Search marketing has grown in popularity as online search continues to evolve from a novelty to a standard feature in our everyday lives. Almost every business in the country, big or small and regardless of industry, has some kind of web presence, and everybody is competing for only a handful of positions at the top of search-engine results pages (SERPs).
Since larger companies — mega-corporations such as Walmart or Home Depot — already have millions of inbound links, decades of content, and a recurring base of online visitors, it’s no wonder why they generally appear in the top ranking positions when people search for commercial products. Regardless of what industry you’re in, you’ll always have at least one competitor who has been around longer and has tried harder than you have (allocated more budget and resources) to building their visibility on the web and in search engines.
So how can you, a small business with limited experience and resources, compete with that level of online domination?
Thankfully, search-engine optimization (SEO) is no longer about sheer volume. It’s not about who’s been on the web the longest, who has the most inbound links, or even who has the biggest library of great content. It’s about which page or website is the most relevant for the searcher. Knowing that, there are several strategies you can implement that can give you the edge over the bigger, badder competition.
1. Specialize in a niche.
One of the best things you can do as a small business is give yourself a niche focus. Instinctively, you might think that the better option for search visibility is to cover as many areas of expertise as possible. For example, if you work in heating, cooling, plumbing, roofing, construction and a dozen other home improvement topics, you’ll be able to appear in search engines for queries related to any of those keywords.
However, if you’re trying to take down your biggest competitors, it’s better to take more of a niche focus. Having several areas of specialization gives you relevance for a wide range of keywords, but your relevance for each of them is somewhat low. If you pour all your effort into one or a small handful of keywords, you’ll be able to achieve a much higher visibility.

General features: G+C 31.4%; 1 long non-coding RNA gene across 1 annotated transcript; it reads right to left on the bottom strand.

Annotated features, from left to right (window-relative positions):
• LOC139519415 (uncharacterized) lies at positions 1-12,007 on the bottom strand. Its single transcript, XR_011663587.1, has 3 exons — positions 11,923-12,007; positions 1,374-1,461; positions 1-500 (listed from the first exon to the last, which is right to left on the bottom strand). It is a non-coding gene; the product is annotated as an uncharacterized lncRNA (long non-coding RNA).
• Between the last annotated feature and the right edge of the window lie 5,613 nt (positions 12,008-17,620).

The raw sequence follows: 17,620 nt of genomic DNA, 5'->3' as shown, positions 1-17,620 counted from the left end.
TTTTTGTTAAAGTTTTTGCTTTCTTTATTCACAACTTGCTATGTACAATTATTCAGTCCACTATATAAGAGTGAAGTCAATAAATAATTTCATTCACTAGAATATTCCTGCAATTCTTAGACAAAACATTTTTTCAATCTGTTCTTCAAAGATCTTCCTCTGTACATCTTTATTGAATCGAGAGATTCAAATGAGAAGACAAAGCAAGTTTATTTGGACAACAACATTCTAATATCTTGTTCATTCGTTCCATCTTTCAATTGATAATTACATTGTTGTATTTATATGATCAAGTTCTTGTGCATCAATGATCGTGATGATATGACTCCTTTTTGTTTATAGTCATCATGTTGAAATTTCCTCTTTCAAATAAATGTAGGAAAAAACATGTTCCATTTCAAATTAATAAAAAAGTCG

For example, if you specialize in indoor plumbing, you might miss out on limited visibility for all those other home improvement keywords, but you’ll be the best in indoor plumbing.
2. Engage in a long-tail keyword strategy.
Long-tail keyword strategies try to accomplish a similar goal. In niche specialization, you sacrifice minimal relevance in a large volume of topics for maximum relevance in a much smaller volume of topics. With long-tail keywords, you’ll be sacrificing minimal ranking potential with highly popular keywords for maximum ranking potential with less popular keywords.
Long-tail keywords are extended phrases Google looks for, such as “tips for installing a toilet in an upstairs bathroom” instead of the much shorter, more popular “toilet installation.” Ranking highly for long-tail keywords is much easier than ranking high for shorter keywords, so even though they bring in less traffic, they’re still more valuable for small businesses to go after.
Fortunately, optimizing for long-tail keywords is easy. You can research ideal long-tail keywords to go after using Webmaster Tools, or you can just publish lots of great content — long-tail keyword phrases tend to appear naturally in the course of your writing. For further information on identifying and using long-tail keywords, see “The Rise of the Long-Tail Keyword for SEO” and “How to Find Long-Tail Keywords Once You’ve Identified Your Primary Keywords.”
3. Leverage locality for optimization.
Another way to beat the competition is by targeting a much more local audience. Local search is becoming more relevant and more important, so in today’s context, being the best barber shop in Houston is far better than being an OK barber shop on a national scale.
Even if your business does operate on a national (or international) level, you can still capture a niche market share and edge out your competition in at least one key area by optimizing for a specific local area. In this section, I’ll introduce a handful of specific strategies you can use to build your reputation and relevance in your given city.